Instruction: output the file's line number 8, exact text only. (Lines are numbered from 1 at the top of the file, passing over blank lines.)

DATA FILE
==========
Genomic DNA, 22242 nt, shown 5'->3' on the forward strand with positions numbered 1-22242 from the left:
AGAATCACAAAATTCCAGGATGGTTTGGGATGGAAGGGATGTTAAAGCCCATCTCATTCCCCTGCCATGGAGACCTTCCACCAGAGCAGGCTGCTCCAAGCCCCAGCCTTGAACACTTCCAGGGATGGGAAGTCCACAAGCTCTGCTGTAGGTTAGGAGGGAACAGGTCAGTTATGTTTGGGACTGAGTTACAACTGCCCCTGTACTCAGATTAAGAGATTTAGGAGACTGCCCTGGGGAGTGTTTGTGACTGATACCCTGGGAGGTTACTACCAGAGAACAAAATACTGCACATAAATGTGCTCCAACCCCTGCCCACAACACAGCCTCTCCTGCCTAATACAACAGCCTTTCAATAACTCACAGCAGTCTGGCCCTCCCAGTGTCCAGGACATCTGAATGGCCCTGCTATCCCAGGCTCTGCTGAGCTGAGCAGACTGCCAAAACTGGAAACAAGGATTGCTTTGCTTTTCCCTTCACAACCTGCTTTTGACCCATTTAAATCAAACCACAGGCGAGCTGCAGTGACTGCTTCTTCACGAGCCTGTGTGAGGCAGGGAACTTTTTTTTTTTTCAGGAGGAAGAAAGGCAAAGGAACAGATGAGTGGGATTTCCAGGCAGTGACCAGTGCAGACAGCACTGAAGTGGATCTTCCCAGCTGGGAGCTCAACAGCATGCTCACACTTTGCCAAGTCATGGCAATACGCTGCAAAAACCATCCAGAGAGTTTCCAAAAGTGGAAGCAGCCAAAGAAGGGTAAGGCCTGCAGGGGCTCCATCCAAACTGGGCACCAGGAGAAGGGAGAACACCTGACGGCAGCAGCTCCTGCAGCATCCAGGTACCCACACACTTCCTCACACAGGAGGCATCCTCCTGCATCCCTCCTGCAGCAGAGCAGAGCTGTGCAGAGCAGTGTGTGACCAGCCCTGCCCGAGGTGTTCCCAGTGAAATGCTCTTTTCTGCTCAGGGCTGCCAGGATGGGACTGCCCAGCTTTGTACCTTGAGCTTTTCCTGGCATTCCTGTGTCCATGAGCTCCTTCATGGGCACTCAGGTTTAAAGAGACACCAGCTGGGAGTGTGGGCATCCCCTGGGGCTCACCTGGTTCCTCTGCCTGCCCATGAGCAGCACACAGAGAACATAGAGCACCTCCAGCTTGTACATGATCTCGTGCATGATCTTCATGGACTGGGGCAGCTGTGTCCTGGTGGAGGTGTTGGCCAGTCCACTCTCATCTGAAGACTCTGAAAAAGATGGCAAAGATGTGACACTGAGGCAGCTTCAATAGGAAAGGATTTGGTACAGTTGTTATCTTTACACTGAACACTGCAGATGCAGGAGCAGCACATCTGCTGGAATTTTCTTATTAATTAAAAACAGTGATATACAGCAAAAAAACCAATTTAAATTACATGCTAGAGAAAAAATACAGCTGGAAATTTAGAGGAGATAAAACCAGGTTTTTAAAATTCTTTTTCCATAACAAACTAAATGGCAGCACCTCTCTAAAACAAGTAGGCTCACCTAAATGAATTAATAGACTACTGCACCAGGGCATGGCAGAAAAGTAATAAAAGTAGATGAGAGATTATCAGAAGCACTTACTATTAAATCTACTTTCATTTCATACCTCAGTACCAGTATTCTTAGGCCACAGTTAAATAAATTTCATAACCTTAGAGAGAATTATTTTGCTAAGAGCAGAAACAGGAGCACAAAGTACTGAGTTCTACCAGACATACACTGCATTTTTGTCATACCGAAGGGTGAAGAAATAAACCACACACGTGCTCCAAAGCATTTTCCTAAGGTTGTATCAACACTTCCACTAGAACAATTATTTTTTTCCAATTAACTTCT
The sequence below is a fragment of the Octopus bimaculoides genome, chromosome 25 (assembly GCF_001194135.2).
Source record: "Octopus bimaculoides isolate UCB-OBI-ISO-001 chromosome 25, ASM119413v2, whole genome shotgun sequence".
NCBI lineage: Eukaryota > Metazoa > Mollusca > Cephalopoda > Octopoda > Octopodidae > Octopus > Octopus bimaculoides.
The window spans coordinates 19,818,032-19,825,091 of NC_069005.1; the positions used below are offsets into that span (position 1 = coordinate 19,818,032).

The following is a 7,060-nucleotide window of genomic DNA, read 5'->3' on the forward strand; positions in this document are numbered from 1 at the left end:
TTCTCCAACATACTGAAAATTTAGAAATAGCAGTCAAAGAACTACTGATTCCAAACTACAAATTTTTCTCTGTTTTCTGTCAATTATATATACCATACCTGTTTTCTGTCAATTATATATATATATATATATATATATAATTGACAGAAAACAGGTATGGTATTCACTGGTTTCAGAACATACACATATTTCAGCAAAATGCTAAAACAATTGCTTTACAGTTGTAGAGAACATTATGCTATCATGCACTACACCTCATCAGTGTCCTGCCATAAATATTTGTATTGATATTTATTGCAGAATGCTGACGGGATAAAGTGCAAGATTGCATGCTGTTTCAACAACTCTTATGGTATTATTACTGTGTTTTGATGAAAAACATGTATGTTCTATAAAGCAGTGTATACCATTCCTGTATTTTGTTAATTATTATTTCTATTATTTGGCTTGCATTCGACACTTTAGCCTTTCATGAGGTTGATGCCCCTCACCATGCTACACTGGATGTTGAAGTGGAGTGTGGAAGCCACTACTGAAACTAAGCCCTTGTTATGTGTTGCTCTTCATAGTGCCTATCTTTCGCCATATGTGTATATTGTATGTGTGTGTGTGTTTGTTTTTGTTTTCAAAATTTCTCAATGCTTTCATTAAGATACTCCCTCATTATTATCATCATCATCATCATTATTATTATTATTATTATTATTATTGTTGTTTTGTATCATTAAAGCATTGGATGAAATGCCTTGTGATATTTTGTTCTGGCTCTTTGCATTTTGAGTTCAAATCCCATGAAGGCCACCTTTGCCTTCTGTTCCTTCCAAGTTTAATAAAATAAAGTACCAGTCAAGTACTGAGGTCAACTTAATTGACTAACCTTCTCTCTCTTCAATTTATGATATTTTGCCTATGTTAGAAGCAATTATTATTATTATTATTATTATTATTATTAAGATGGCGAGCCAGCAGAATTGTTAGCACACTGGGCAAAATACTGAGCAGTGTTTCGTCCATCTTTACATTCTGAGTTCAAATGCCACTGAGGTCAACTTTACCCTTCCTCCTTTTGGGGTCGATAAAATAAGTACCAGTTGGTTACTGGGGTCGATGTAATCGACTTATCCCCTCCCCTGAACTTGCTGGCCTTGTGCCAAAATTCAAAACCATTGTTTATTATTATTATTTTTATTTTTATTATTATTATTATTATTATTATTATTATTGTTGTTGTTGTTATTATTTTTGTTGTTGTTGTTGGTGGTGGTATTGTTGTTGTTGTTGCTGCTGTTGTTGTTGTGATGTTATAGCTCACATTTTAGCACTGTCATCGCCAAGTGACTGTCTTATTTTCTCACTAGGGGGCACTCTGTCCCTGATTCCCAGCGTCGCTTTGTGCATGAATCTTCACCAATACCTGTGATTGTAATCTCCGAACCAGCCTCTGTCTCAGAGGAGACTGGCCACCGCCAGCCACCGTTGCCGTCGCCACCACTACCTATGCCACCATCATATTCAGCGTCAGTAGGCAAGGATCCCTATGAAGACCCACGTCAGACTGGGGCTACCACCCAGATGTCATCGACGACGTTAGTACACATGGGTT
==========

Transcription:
TTCTCCAACATACTGAAAATTTAGAAATAGCAGTCAAAGAACTACTGATTCCAAACTACAAATTTTTCTCTGTTTTCTGTCAATTATATATACCATACCTGTTTTCTGTCAATTATATATATATATATATATATATATAATTGACAGAAAACAGGTATGGTATTCACTGGTTTCAGAACATACACATATTTCAGCAAAATGCTAAAACAATTGCTTTACAGTTGTAGAGAACATTATGCTATCATGCACTACACCTCATCAGTGTCCTGCCATAAATATTTGTATTGATATTTATTGCAGAATGCTGACGGGATAAAGTGCAAGATTGCATGCTGTTTCAACAACTCTTATGGTATTATTACTGTGTTTTGATGAAAAACATGTATGTTCTATAAAGCAGTGTATACCATTCCTGTATTTTGTTAATTATTATTTCTATTATTTGGCTTGCATTCGACACTTTAGCCTTTCATGAGGTTGATGCCCCTCACCATGCTACACTGGATGTTGAAGTGGAGTGTGGAAGCCACTACTGAAACTAAGCCCTTGTTATGTGTTGCTCTTCATAGTGCCTATCTTTCGCCATATGTGTATATTGTATGTGTGTGTGTGTTTGTTTTTGTTTTCAAAATTTCTCAATGCTTTCATTAAGATACTCCCTCATTATTATCATCATCATCATCATTATTATTATTATTATTATTATTATTGTTGTTTTGTATCATTAAAGCATTGGATGAAATGCCTTGTGATATTTTGTTCTGGCTCTTTGCATTTTGAGTTCAAATCCCATGAAGGCCACCTTTGCCTTCTGTTCCTTCCAAGTTTAATAAAATAAAGTACCAGTCAAGTACTGAGGTCAACTTAATTGACTAACCTTCTCTCTCTTCAATTTATGATATTTTGCCTATGTTAGAAGCAATTATTATTATTATTATTATTATTATTATTAAGATGGCGAGCCAGCAGAATTGTTAGCACACTGGGCAAAATACTGAGCAGTGTTTCGTCCATCTTTACATTCTGAGTTCAAATGCCACTGAGGTCAACTTTACCCTTCCTCCTTTTGGGGTCGATAAAATAAGTACCAGTTGGTTACTGGGGTCGATGTAATCGACTTATCCCCTCCCCTGAACTTGCTGGCCTTGTGCCAAAATTCAAAACCATTGTTTATTATTATTATTTTTATTTTTATTATTATTATTATTATTATTATTATTATTGTTGTTGTTGTTATTATTTTTGTTGTTGTTGTTGGTGGTGGTATTGTTGTTGTTGTTGCTGCTGTTGTTGTTGTGATGTTATAGCTCACATTTTAGCACTGTCATCGCCAAGTGACTGTCTTATTTTCTCACTAGGGGGCACTCTGTCCCTGATTCCCAGCGTCGCTTTGTGCATGAATCTTCACCAATACCTGTGATTGTAATCTCCGAACCAGCCTCTGTCTCAGAGGAGACTGGCCACCGCCAGCCACCGTTGCCGTCGCCACCACTACCTATGCCACCATCATATTCAGCGTCAGTAGGCAAGGATCCCTATGAAGACCCACGTCAGACTGGGGCTACCACCCAGATGTCATCGACGACGTTAGTACACATGGGTT